Environments for high performing teams

Thinking about the culture you’re creating, after you’ve created it, is a bit late in the process. To create a culture where teams thrive, where high performers like working, there are at least four things you have to get right.

You can’t have high performing teams without big challenges

In their book, The Wisdom of Teams, the authors highlight the difference between companies and organizations that focus on teamwork as it’s own end and those who develop high performing teams as a by-product of the challenges they’re facing.

The reality is simple. It’s really hard to create high performing teams if you’re spending your time talking about high performing teams. Instead, you have to focus the teams on the challenges – large and complex challenges – that they face. When you do so, you have the potential to guide teams to a different level of collaboration and achievement.

So make sure you’re highlighting the challenges in front of you.

The environment for high performers should be emotionally rich

In environments that are restrictive emotionally, high performance is rarely seen. In emotionally rich and expansive environments, on the other hand, high performance was the norm. These were the results of a 1999 study where connections between team members were studied.

When people have opportunities to connect – a lot – and to talk – a lot – we see a different dynamic than when they don’t. But this isn’t shocking, is it? We expect that. What’s interesting is the tie to the viscous nature of relationships and emotion. The study created models to evaluate and predict performance and that’s where we see this dynamic at play, regarding an emotionally rich environment.

Think about it another way. In environments where there’s freedom to express any feeling, including frustration, people bond better and connect more effectively, than in environments where those expressions are limited (either by policy or habit).

So make sure you’re not creating a culture that only values agreement.

High performers often work with a lot less structure than others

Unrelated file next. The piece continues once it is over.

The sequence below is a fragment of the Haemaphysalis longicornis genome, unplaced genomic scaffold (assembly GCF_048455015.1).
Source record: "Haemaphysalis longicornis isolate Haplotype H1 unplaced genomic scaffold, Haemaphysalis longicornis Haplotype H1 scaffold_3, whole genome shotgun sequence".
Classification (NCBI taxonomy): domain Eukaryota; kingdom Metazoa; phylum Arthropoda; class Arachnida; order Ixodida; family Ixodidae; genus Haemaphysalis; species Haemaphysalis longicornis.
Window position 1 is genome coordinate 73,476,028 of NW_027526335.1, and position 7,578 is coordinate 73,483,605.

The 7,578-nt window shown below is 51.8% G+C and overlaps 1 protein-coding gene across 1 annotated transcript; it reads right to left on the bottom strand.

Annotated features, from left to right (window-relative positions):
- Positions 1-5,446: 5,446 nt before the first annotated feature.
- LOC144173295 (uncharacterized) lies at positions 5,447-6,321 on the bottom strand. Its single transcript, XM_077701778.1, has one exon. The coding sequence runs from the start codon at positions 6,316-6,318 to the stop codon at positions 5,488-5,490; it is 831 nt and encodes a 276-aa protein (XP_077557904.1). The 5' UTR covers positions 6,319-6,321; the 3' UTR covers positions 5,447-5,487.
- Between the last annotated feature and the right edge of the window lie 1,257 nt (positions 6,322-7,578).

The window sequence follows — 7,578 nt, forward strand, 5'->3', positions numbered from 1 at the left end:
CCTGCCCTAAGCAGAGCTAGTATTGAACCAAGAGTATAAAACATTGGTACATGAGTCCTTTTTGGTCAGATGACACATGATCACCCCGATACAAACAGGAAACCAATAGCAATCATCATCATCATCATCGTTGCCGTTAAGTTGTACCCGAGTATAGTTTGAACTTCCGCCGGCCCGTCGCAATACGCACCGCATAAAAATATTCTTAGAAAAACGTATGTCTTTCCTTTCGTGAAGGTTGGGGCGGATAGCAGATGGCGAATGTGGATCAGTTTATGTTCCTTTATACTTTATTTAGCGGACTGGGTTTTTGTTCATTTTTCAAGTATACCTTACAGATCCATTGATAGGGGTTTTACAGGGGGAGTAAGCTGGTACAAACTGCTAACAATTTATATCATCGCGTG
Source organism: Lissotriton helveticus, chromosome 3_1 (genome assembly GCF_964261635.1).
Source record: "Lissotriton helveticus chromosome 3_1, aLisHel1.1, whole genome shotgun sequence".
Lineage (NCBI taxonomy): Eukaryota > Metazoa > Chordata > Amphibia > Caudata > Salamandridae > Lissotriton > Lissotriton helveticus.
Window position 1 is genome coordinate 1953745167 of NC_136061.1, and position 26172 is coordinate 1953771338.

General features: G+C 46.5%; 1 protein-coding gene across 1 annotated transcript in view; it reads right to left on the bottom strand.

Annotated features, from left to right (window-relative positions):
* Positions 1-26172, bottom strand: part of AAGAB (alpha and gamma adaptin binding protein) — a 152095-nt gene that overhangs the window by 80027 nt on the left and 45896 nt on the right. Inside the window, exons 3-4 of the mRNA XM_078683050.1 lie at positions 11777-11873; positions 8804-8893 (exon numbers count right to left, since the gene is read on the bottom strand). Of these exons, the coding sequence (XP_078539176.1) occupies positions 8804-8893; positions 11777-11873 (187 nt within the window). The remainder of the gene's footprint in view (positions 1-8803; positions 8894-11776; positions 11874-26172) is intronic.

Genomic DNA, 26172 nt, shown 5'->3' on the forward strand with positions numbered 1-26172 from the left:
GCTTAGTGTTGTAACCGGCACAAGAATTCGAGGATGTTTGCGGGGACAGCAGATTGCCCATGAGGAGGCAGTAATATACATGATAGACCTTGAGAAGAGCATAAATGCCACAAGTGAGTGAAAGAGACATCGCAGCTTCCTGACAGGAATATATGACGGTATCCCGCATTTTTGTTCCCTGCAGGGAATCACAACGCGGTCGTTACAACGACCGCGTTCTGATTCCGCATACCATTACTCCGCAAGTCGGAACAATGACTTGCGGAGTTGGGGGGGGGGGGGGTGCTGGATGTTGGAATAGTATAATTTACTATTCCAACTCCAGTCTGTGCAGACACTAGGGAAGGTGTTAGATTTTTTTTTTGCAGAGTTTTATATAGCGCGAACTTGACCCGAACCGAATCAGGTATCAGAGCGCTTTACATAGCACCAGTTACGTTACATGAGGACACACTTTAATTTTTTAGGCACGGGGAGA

processThe research of Pygmies is not normally where you expect to go to learn about high performing teams. Yet, another 1999 study published in Organizational Dynamics, does just that. And in looking at the life and decision making of Pygmies, they discover something interesting.

Trust is at the heart of high performing teams that are able to work and accomplish great feats without a tremendous amount of infrastructure.

Most organizations can’t help themselves. They want a process for everything. That’s how they think things will be managed and the hope is that consistency will deliver results. But consistency only delivers consistency.

Trust allows for a variety of decisions, all driven by context, without the requirement of high structure and process. And high performers embrace and relish this ability to have impact.

So make sure you’re not over-emphasizing process and consistency.

High performers need a facilitator more than a decision maker

In the old realm of organizational dynamics, the person at the top knew the most and had to make the decisions in order to make sure they were made correctly.

Today, information flows in numerous ways and there’s never any certainty that the person at the top has all the data. In fact, it’s rare. Which means that top role needs to look different.

I know for me, my role has changed over the years as my teams get far smarter and better than me at just about everything.

The result? Building an environment for high performers is more about facilitation than anything else. My job is to help evaluate a situation or scenario and make sure the right folks are talking about it in the right way and applying the right tools.

But how they come to conclusions is more a function of their own brainstorming than anything I’m doing.

In one study, the statement was best articulated as, “Facilitative leadership can make a difference,” and the difference was cited as up to 600%. That’s saying something.

So focus more on facilitation than on decision-making.

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